1909 Color-Source- Baist, Library of Congress.

By 1909, when the above image was mapped, the whole character of the block changed. There appears to have been a few hold outs, with lots 3 and 28. By 1933 they had been absorbed.

In the back of my head, I am wondering if any strong arming was involved to convince owners to sell. Well, that would be something to explore in my next post, where I look at the 1902/1903 property owners.

A Program for Bates Street 1968

Although this does not mention the Washington Sanitary Improvement Company, it is about the houses the WSIC built, plus another block. Below is a 2008 post where I misremembered the name of the 1968 report, which I have below the fold. The report, A Program for Bates Street, is just 12 pages with a few pictures of residents, has mentions of rehabilitation and new construction.  Fast forward, this was under Marion Barry’s tenure so it got halfway done.

I have the 1968-1974 (the dates I’m unsure of) brochure of “A Plan for Bates Street” in PDF form. It’s a big file and because it is so large, I’m not posting here. However, I will mail it to folks who ask (offer expires in 30 days). Basically, like the title says, it was the government’s plan for the two blocks of Bates, to improve the housing.

Continue reading A Program for Bates Street 1968

Crowding- and good intentions gone lost- Washington Sanitary Impr. Co.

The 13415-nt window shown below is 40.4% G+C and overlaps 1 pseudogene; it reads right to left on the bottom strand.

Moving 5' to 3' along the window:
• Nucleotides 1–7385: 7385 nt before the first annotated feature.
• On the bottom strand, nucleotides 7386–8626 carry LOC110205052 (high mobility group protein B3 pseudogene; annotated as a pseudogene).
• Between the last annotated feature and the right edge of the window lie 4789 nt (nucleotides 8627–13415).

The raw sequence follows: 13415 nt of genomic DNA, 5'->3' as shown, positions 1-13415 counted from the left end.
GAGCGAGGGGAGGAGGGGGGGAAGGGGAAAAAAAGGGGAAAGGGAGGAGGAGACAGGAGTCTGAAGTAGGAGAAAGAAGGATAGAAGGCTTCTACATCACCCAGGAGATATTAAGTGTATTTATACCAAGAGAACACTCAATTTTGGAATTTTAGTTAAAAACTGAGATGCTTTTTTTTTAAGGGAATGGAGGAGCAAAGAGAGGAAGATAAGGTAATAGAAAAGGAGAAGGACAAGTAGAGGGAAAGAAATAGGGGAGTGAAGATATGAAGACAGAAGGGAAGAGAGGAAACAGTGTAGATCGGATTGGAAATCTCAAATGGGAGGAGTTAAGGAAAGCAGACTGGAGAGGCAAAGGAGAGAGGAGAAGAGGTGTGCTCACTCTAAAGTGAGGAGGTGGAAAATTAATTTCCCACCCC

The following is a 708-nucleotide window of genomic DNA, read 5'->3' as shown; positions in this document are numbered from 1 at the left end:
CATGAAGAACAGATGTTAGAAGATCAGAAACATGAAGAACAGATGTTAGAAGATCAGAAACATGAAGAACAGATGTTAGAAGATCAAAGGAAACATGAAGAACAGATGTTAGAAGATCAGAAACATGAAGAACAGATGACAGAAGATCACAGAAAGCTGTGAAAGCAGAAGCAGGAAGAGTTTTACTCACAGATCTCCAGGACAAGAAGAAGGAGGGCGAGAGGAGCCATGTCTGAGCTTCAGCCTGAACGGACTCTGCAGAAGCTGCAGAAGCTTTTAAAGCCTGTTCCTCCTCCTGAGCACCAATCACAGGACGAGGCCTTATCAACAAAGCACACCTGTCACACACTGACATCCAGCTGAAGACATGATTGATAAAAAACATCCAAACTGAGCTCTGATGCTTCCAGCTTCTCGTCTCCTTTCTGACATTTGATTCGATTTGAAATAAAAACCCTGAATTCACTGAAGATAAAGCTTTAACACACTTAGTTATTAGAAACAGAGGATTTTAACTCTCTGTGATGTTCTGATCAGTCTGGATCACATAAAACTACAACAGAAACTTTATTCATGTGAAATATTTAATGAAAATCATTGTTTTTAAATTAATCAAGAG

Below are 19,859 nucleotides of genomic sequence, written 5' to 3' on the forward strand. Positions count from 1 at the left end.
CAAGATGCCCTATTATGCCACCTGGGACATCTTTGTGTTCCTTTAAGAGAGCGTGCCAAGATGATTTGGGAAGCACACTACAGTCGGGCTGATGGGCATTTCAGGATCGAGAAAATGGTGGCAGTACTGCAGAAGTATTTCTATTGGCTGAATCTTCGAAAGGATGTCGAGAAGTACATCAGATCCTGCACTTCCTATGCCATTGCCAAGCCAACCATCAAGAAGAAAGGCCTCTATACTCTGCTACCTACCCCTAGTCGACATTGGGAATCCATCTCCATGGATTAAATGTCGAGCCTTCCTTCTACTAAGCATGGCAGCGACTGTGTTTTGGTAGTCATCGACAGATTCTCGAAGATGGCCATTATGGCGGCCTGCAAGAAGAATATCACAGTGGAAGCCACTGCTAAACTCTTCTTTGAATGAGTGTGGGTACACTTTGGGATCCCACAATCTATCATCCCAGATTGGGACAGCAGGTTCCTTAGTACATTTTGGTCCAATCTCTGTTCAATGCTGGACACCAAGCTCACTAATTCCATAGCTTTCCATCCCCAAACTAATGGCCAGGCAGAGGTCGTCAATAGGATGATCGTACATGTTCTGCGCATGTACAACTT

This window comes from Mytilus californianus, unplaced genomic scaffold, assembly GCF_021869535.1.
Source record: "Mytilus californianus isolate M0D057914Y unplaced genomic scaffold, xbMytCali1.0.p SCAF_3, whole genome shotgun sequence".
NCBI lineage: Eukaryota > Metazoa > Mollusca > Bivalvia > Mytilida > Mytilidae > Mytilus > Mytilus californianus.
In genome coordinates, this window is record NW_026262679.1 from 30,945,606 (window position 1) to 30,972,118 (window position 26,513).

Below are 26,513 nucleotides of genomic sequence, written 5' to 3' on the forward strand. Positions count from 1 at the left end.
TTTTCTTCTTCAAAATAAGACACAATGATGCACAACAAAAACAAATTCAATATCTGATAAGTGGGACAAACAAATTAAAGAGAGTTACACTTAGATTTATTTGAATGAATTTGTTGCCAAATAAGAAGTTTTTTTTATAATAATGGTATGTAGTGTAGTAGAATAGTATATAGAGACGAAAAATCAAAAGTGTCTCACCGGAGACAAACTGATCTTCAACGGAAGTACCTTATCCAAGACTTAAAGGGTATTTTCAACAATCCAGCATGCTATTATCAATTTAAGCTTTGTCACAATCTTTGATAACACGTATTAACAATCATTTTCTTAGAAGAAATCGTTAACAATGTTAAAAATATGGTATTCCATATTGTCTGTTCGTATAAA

I am looking at what I’ve written before on the InShaw blog about the Washington Sanitary Improvement Company (WSIC) before going deep on the topic and writing something new. Call it procrastination.

This piece was about the intentions of the WSIC. They saw it as a way to battle overcrowding and substandard housing by making that housing go away and replacing it with better housing. What it did was expel Black residents, who were not going to live in the new housing. History doesn’t repeat but it sure does rhyme. The same could be said of HOPE and other government (WSIC was private) housing programs. Anyway…..

I forget which census year it was but one year there were 11 people living in the house I currently occupy. As far as I know, the house has always been a two bedroom and I believe the cellar is a late 20th century addition. My house is about 1,000 sq ft.
I have read that overcrowding could be blamed on segregation. Segregation was probably one of several causes, if there are so many structures in the city and many of those structures are off limits due to covenants and other restrictions, then that limits housing choices. I get a sense that economics had something to do with it as well, but that is just a guess.
Anywho, a turn of the century description of crowded rental housing comes from a report from Clare de Graffenried:

I have no doubt that lodgers are harbored in these alleys whose presence, for many reasons not creditable to the occupants, is always concealed. The confessed facts are startling enough. We have here accounts of 7 persons living in two rooms– the mother and her sons, 21, 17 and 7 years of age, occupying one bedchamber. Again, 9 individuals live in two romse[sic]; 11 people in four rooms. Five, almost all adults, sleep in one room– the mother 43, a son 21, and daughters 19, 17, and 14; and 4 persons use another room– a mother 45, and aunt 70, and a son 22, and a baby 9 months old.